Christine Lucas and her large family are driven by faith. Lucas, known to her many friends and relatives as “Tina,” was active in her husband’s south Sacramento ministry.
It’s that faith that is providing some solace to Lucas’ loved ones.
Lucas, 68, and her two grandsons were found dead Saturday night in an apartment in the Alder Grove housing project on Broadway, the victims of a triple homicide. Coroner’s officials were trying to determine how the three were killed, and the Sacramento Police Department has shared few details of the killings.
Found dead along with their grandmother was Marquise Brown, 23, the father of a young girl, and James R. Ferrell, 20, who graduated from high school in May.
Whitney Ferrell, a sister of the two younger victims, said Brown was particularly close to his grandmother.
“Luckily, we are surrounded by faith and God,” Whitney Ferrell said. “I like to believe everything happens for a reason, and having them go together (Lucas and Brown), they have a close bond and it was significant. Tragic, but significant.”
Brown was working for the Sacramento Regional Conservation Corps, an education and workforce training program whose participants work to restore the environment, his sister said. She said Brown and James Ferrell were outgoing and friendly, and that Ferrell had graduated in May from Heritage Peak Charter School. “That was a big accomplishment for him and our family, a huge stepping stone,” Whitney Ferrell said.
Robert Ferrell said his son was about to attend American River College.
“He was an upbeat guy,” Robert Ferrell said of James. “Life was changing; life was turning around.”
Ferrell said his son always befriended the homeless and lost or injured animals.
“James was a young man who would bring homeless people home,” said the elder Ferrell. “We would keep them for a few days. He was sensitive. He was always like that as a child.”
The apartment where the three died was the residence of his son and his ex-wife Twanna Lucas, according to the elder Ferrell. It was Twanna Lucas who discovered the bodies, according to Robert Ferrell.
“She had just come back from Napa on a train trip,” Ferrell said. “She’s shocked.”
Ferrell said his son had asked to borrow his car to go to the movies on Saturday, but the father declined to loan the vehicle. Ferrell believes that Christine Lucas let James use a car and that she was at the apartment waiting for him to return.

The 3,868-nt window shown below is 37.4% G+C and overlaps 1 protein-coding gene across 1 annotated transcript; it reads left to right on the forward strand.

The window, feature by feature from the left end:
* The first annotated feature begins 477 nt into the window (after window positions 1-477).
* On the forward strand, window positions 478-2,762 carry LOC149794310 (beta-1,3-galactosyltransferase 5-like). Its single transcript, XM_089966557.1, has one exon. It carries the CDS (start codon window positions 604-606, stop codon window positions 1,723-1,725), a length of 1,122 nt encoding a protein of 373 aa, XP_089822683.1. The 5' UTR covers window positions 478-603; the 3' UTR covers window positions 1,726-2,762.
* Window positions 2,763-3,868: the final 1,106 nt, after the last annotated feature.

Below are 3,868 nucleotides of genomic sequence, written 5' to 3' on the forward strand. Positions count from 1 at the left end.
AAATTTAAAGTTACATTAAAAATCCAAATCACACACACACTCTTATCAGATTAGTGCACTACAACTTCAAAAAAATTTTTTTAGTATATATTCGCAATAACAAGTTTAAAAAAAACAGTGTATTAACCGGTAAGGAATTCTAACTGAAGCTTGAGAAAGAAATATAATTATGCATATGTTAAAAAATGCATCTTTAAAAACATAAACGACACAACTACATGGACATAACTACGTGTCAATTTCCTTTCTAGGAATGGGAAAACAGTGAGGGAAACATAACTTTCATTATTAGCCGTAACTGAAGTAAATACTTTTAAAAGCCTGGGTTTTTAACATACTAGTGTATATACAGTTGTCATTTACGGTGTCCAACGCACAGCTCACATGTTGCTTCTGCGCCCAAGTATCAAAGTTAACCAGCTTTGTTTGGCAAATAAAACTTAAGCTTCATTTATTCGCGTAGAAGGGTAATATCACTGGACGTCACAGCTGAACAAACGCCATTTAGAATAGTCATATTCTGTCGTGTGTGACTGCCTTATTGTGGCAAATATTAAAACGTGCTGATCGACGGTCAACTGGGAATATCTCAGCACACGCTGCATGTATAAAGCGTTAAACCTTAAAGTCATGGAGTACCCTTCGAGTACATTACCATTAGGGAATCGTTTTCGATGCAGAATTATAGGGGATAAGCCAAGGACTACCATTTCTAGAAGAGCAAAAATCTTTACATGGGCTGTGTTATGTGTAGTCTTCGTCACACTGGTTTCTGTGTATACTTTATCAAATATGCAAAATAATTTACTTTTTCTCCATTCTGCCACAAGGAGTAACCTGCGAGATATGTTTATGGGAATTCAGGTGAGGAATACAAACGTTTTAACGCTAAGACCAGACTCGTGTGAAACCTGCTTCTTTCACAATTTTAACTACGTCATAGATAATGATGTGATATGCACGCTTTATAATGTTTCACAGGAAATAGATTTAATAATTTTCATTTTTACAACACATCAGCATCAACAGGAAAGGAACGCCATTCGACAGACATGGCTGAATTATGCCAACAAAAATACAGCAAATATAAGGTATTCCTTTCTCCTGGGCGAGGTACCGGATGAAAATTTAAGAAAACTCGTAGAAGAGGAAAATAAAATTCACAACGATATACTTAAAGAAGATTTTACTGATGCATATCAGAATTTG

“She spoiled him when James was growing up,” Robert Ferrell said. “He loved her.”
Christine Lucas was the wife of the Rev. John Lucas, pastor of Gloryland Revival Center. A biography of the couple on Faith Ministries International Network identifies her as a co-pastor.
“She was a grandma to everyone, a mom to everyone,” Whitney Ferrell said. “She had a heart of gold.”
The church operates once a month at the state Capitol and on other Sundays at a ranch-style home in the Parkway neighborhood, according to its website. Ferrell said that he once served as a youth pastor with the center.
“She raised so many other people’s kids that it is pathetic,” Robert Ferrell said. “She would give you anything, but she would also get in your face too. She was down for all the kids in the world.”
Lucas and the two young men had obvious injuries, a police spokesman said, but the exact causes of their deaths will be determined by Sacramento County coroner’s officials. No arrests had been made, and police did not reveal a suspected motive for the killings.
Police said first word about the homicides came at 7:35 p.m. Saturday. Someone used a phone outside of Fire Station 5 to tell Sacramento Fire Department dispatchers there were two dead people in a home across the street from the station.
The apartment unit where the three were found dead is part of a complex of tidy brick buildings that line the 700 block of Broadway in the Alder Grove public housing project. Fire department medical personnel pronounced all three of the victims dead.
Homicide detectives spoke to witnesses, and crime-scene investigators collected potential evidence.
Alder Grove was built decades ago as housing for the poor. Sacramento housing officials say the rows of brick buildings should be razed and replaced by a mixed-use neighborhood, where the poor would live with more affluent families instead of being concentrated in one spot.
The plan is to intermingle the different economic households mimics what has been done in other cities. The demolition and rebuilding could take a decade or more to complete.
Bee writer Ellen Garrison contributed to this report.